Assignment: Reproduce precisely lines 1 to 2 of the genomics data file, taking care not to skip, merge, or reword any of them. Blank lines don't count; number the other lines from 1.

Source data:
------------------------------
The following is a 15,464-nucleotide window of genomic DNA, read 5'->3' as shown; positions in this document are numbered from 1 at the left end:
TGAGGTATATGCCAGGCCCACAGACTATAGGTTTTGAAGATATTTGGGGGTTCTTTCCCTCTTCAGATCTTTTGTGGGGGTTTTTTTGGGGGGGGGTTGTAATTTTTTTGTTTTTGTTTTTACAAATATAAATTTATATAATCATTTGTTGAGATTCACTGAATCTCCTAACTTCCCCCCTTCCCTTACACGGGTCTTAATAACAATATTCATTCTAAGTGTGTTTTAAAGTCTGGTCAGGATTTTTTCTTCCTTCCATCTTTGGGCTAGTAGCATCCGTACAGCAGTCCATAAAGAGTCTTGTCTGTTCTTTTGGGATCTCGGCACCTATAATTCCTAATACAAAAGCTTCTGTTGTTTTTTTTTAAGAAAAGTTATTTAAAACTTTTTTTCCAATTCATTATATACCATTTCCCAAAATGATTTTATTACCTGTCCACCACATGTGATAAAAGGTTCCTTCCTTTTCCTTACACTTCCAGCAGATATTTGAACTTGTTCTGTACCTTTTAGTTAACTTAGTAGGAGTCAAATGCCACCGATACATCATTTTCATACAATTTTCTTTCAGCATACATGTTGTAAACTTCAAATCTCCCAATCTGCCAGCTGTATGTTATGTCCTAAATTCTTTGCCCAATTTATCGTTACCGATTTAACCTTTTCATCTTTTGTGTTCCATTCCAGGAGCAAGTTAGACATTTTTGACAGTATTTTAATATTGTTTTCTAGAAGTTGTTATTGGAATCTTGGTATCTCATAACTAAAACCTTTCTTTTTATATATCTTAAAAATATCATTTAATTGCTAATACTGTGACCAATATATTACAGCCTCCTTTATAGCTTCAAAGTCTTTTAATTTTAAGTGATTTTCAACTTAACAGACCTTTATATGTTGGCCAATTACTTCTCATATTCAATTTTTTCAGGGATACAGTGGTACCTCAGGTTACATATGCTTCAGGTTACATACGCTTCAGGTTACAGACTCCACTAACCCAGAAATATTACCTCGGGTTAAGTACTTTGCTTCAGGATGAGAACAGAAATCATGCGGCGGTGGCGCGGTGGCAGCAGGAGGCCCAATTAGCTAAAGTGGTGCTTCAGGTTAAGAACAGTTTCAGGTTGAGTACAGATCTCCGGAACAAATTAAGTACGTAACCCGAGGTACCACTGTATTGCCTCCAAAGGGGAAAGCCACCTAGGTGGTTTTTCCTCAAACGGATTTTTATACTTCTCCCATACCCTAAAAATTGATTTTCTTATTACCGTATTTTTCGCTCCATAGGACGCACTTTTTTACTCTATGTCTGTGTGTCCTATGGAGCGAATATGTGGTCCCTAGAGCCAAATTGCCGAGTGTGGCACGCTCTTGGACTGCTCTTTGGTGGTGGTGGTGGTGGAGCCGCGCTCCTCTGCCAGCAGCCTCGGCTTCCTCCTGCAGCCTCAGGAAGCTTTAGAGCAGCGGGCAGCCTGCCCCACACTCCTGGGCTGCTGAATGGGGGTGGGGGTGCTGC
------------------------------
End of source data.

The following is a 15,464-nucleotide window of genomic DNA, read 5'->3' as shown; positions in this document are numbered from 1 at the left end:
TGAGGTATATGCCAGGCCCACAGACTATAGGTTTTGAAGATATTTGGGGGTTCTTTCCCTCTTCAGATCTTTTGTGGGGGTTTTTTTGGGGGGGGGTTGTAATTTTTTTGTTTTTGTTTTTACAAATATAAATTTATATAATCATTTGTTGAGATTCACTGAATCTCCTAACTTCCCCCCTTCCCTTACACGGGTCTTAATAACAATATTCATTCTAAGTGTGTTTTAAAGTCTGGTCAGGATTTTTTCTTCCTTCCATCTTTGGGCTAGTAGCATCCGTACAGCAGTCCATAAAGAGTCTTGTCTGTTCTTTTGGGATCTCGGCACCTATAATTCCTAATACAAAAGCTTCTGTTGTTTTTTTTTAAGAAAAGTTATTTAAAACTTTTTTTCCAATTCATTATATACCATTTCCCAAAATGATTTTATTACCTGTCCACCACATGTGATAAAAGGTTCCTTCCTTTTCCTTACACTTCCAGCAGATATTTGAACTTGTTCTGTACCTTTTAGTTAACTTAGTAGGAGTCAAATGCCACCGATACATCATTTTCATACAATTTTCTTTCAGCATACATGTTGTAAACTTCAAATCTCCCAATCTGCCAGCTGTATGTTATGTCCTAAATTCTTTGCCCAATTTATCGTTACCGATTTAACCTTTTCATCTTTTGTGTTCCATTCCAGGAGCAAGTTAGACATTTTTGACAGTATTTTAATATTGTTTTCTAGAAGTTGTTATTGGAATCTTGGTATCTCATAACTAAAACCTTTCTTTTTATATATCTTAAAAATATCATTTAATTGCTAATACTGTGACCAATATATTACAGCCTCCTTTATAGCTTCAAAGTCTTTTAATTTTAAGTGATTTTCAACTTAACAGACCTTTATATGTTGGCCAATTACTTCTCATATTCAATTTTTTCAGGGATACAGTGGTACCTCAGGTTACATATGCTTCAGGTTACATACGCTTCAGGTTACAGACTCCACTAACCCAGAAATATTACCTCGGGTTAAGTACTTTGCTTCAGGATGAGAACAGAAATCATGCGGCGGTGGCGCGGTGGCAGCAGGAGGCCCAATTAGCTAAAGTGGTGCTTCAGGTTAAGAACAGTTTCAGGTTGAGTACAGATCTCCGGAACAAATTAAGTACGTAACCCGAGGTACCACTGTATTGCCTCCAAAGGGGAAAGCCACCTAGGTGGTTTTTCCTCAAACGGATTTTTATACTTCTCCCATACCCTAAAAATTGATTTTCTTATTACCGTATTTTTCGCTCCATAGGACGCACTTTTTTACTCTATGTCTGTGTGTCCTATGGAGCGAATATGTGGTCCCTAGAGCCAAATTGCCGAGTGTGGCACGCTCTTGGACTGCTCTTTGGTGGTGGTGGTGGTGGAGCCGCGCTCCTCTGCCAGCAGCCTCGGCTTCCTCCTGCAGCCTCAGGAAGCTTTAGAGCAGCGGGCAGCCTGCCCCACACTCCTGGGCTGCTGAATGGGGGTGGGGGTGCTGC